By Staff

BOSTON (CBS) — Red Sox broadcasts will never be the same, not without Jerry Remy providing his insight and entertaining spin on the game. Remy passed away over the weekend following a long battle with cancer, but he will never be forgotten among Red Sox Nation.

Fans certainly have their favorite Remy moments through his 30-year career in broadcasting. Those who shared the NESN booth with Remy have plenty to choose from, and they each offered their fondest memories of “The Rem Dawg” with WBZ-TV’s Dan Roche on Sunday.

Don Orsillo shared the broadcast booth with Remy for 15 seasons, and shared endless incredible calls and incontrollable giggles with Remy. They called numerous no-hitters and walk-off wins together, but it was their relationship on air that had fans falling in love with the Orsillo-Remy one-two punch.

Whether it was Remy losing a tooth on air or the famous “Pizza Thrower” incident, the two shared some incredible non-baseball moments on air. But what Orsillo will remember most was his relationship with Remy off the air, which started when Orsillo first landed the job at NESN.

Orsillo said he appreciates a “lifetime of memories, a great deal of thankfulness” during his time with Remy.

“He was more than just as friend. He was the very reason I got into the Major Leagues and then taught me how to be a Major League broadcaster when I got there,” Orsillo recalled to Roche. “Really how to be an adult; he was a family member for me.

“I’m so glad that he was in my life and so glad that I was able to be there with him for those hard times,” added Orsillo. “Looking back on it now, he was supposed to be in my life for a very big reason.”

Sean McDonough called Red Sox games with Remy for nearly a decade, and said that he knew something special could happen each and every night he stepped into the booth with Remy.

“It’s an awesome thing when you go to work and know you’re going to be part of something good, because the guy sitting next to you is great,” said McDonough. “Every night I showed up at Fenway or on the road, I knew this had a chance to be a special broadcast, because this guy next to me was special.”

A former Red Sox second baseman and Somerset native, there was never any question about Remy’s passion for the Red Sox.

“Who else sounded like that who was on the air? He sounded Boston,” said Dave O’Brien, who had shared the NESN booth with Remy since 2016. “He never tried to change or hide any of that. He was very proud of where he came from, and I think that’s where it started. He sounded like your neighbor, my neighbor, colleagues, friends, cousins that we grew up with.

“The other thing was his love for the Red Sox was completely genuine and honest. He rooted for the Red Sox. He wasn’t a ‘homer’ but it was clear his heart was bleeding for the Red Sox every night,” added O’Brien. “His heart was in it and in the Red Sox, and that meant everything to the viewers and the fans of the ball club.”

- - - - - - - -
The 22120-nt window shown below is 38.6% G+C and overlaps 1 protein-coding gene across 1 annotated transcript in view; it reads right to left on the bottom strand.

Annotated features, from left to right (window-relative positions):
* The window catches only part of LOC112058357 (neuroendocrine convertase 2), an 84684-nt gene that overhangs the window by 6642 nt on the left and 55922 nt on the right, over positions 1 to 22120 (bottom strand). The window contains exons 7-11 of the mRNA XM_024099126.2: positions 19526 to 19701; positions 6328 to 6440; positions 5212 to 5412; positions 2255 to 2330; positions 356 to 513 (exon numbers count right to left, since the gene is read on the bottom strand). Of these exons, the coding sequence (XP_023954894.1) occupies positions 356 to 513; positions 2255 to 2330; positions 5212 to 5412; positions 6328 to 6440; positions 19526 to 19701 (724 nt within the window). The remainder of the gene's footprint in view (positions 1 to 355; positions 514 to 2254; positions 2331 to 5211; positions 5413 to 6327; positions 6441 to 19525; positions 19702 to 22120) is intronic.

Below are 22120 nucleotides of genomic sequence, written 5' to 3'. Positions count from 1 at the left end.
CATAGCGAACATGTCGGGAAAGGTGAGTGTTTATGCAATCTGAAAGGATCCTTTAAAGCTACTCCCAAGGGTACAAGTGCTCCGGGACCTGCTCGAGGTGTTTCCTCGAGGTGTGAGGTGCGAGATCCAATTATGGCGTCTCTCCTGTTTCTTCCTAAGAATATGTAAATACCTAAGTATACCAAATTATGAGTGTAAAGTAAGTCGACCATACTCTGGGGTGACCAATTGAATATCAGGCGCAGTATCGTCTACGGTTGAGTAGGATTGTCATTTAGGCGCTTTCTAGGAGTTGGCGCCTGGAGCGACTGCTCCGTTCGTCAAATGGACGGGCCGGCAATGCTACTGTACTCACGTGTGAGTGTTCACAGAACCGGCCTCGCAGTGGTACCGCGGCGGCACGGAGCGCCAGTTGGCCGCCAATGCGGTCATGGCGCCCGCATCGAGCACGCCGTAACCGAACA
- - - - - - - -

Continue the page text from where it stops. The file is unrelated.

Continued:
“He was one of them, and was until the day he died. He was as New England as New England gets,” said Orsillo. “Whether you are a resident, a player for the Red Sox. He was the most genuine person I know. … He was a very, very real person.”

While Remy was always friendly among fans, those interactions were not his strong point. Because of that, McDonough said that those close to him really knew that their relationship with Remy was genuine.

“He told me a couple of times the last few months that he loved me, and that meant a lot to me. As much as he was every man, the mayor of the people and of Red Sox Nation, one-on-one, he wasn’t always comfortable with people,” said McDonough. “Some people thought he was awkward or standoffish, but he wasn’t comfortable with that. When he told you about how he felt about you — it was really meaningful.

“I have a couple of texts from him that will not get deleted,” McDonough added.

Remy was in and out of the booth the last few seasons as his cancer returned. He last stepped in Fenway Park to throw out the first pitch ahead of Boston’s Wild Card win over the New York Yankees on Oct. 5.

“I think it was great for him because I think he knew it was goodbye,” said McDonough. “I think he knew at that point that he wasn’t coming back for opening day or for another season. I think Red Sox Nation and the people in the park felt that was goodbye.

“It was fitting that he got a chance to say goodbye and that we got a one more opportunity to show our love and appreciation for him,” McDonough added. “He knew that people loved him and how they felt about him. Jerry knew and appreciated that very much. It uplifted him through many hard things that he went through. The love, support and compassion of Red Sox Nation helped him get through that.” Staff